When Alma testified to Korihor that “all things denote there is a God,” he listed a number of things which most of us don’t pay much attention to during a typical day: “the earth, and all things that are upon the face of it, yea, and its motion, yea, and also all the planets which move in their regular form” (Alma 30:44).
According to Enoch, God made a similar statement to Father Adam:
All things are created and made to bear record of me,… things which are in the heavens above, and things which are on the earth, and things which are in the earth, and things which are under the earth, both above and beneath: all things bear record of me.Moses 6:63
And Job made a similar declaration to his reproving friends:
Ask now the beasts, and they shall teach thee; and the fowls of the air, and they shall tell thee:
Or speak to the earth, and it shall teach thee: and the fishes of the sea shall declare unto thee.
Who knoweth not in all these that the hand of the Lord hath wrought this?
In whose hand is the soul of every living thing, and the breath of all mankind.Job 12:7-10
All of which has led me to the following thought: How much time am I spending interacting with God’s creations, and how much am I focused exclusively on man-made things?
I wrote a couple of days ago about the importance of perspective in making wise decisions. It occurred to me today that most of God’s creations are outside, and that I may be shielding myself from a vital testimony of Him when I spend too much time indoors.
Warm, dry rooms are comfortable, but they are also limiting. Stepping outside is bound to expand our perspective.
And I unfortunately limit my perspective even further by my daily activities. I spend most of my workday facing a computer screen. When I’m away from that screen, I spend more time than I’d like to admit examining an even smaller screen: 5.2 x 2.5 inches. Talk about an artificially constrained perspective! Our phones can be valuable tools and they provide access to a wealth of information, but they can also distract us from the real world around us.
The first two verses of the hymn “How Great Thou Art” reminds us that interacting with nature brings us closer to God:
O Lord, my God, when I in awesome wonder
consider all the works thy hands hath made,
I see the stars, I hear the mighty thunder,
thy pow’r throughout the universe displayed;
When through the woods and forest glades I wander,
and hear the birds sing sweetly in the trees;
when I look down from lofty mountain grandeur
and hear the brook and feel the gentle breeze;
Then sings my soul, my Savior-God, to thee:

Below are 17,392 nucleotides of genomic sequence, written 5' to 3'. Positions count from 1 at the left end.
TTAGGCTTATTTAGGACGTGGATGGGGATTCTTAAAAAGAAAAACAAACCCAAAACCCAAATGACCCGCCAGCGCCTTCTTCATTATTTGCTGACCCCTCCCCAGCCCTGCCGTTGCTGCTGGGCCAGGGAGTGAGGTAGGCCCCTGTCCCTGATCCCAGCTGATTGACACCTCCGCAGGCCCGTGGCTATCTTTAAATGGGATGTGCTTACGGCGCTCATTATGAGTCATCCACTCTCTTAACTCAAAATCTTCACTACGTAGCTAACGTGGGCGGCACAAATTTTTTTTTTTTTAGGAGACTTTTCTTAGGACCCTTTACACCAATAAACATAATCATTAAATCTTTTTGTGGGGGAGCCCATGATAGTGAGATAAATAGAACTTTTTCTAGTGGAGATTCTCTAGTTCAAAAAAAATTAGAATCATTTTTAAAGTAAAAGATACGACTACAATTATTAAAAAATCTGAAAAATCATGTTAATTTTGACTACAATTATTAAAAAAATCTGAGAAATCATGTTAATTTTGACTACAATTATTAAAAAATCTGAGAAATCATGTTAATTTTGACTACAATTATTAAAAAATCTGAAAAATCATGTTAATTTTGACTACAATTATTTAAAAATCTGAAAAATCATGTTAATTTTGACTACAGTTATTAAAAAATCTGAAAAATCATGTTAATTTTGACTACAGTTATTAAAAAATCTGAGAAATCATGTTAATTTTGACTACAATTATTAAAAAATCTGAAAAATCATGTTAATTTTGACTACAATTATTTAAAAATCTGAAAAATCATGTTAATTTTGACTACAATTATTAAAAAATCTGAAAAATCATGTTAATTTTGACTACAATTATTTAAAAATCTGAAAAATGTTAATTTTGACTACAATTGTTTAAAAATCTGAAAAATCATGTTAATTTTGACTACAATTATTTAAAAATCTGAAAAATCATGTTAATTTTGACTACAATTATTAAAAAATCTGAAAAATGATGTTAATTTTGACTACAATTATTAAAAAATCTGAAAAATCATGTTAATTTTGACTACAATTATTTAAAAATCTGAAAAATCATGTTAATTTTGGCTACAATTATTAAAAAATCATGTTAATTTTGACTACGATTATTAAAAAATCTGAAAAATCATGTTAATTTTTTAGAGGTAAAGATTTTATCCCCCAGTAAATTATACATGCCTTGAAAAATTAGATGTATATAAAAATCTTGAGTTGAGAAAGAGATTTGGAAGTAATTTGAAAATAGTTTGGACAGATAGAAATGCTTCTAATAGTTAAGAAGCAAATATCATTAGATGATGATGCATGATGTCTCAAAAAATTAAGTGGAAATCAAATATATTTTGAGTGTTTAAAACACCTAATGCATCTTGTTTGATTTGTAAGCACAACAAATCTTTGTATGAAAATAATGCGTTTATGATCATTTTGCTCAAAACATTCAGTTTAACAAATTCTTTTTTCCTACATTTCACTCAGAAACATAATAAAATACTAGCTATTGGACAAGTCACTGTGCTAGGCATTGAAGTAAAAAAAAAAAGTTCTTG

How great thou art!“How Great Thou Art,” Carl Gustav Boberg, translated into English by Stuart K. Hine
Today, I will spend some time with God’s creations. I will step outside of my home and enjoy the beauty of nature. I will look away from screens and interact with the real world. I will remember that all things bear record of God.
Thanks Paul. Couldn’t agree more that nature is a gift with healing powers if we will get out and experience it. Todd Parker gave a BYU devotional in 2015 and spoke of some of the things in the natural world that point us to the Savior…
“The universe was designed to testify of Christ. Consider hibernation. Every creature—every squirrel, insect, snake, or bear—that hibernates and lies dormant during the winter appears to be dead. Each one that comes alive again in the spring testifies of Christ and His Resurrection. Every tree, every plant, every leaf that becomes green each spring—all testify of Christ. Do you think it was by chance that all of these things come to life after appearing to be dead at the same time of year when Jesus came alive again? I don’t think so. All things testify of Christ.
Why do you go to bed at night? Because you are tired? No. You symbolically die every night.
Why do you get up in the morning? To go to school? No. You symbolically resurrect every morning.”
Thanks for bringing that talk to my attention! I was not familiar with that devotional address but really like Brother Parker’s list of natural processes which mirror the resurrection. I also enjoyed this light-hearted sentence just after the part you quoted: “Those of you who have roommates who sleep past noon now know why we have to have the morning and the afternoon of the First Resurrection.”
Thanks for sharing!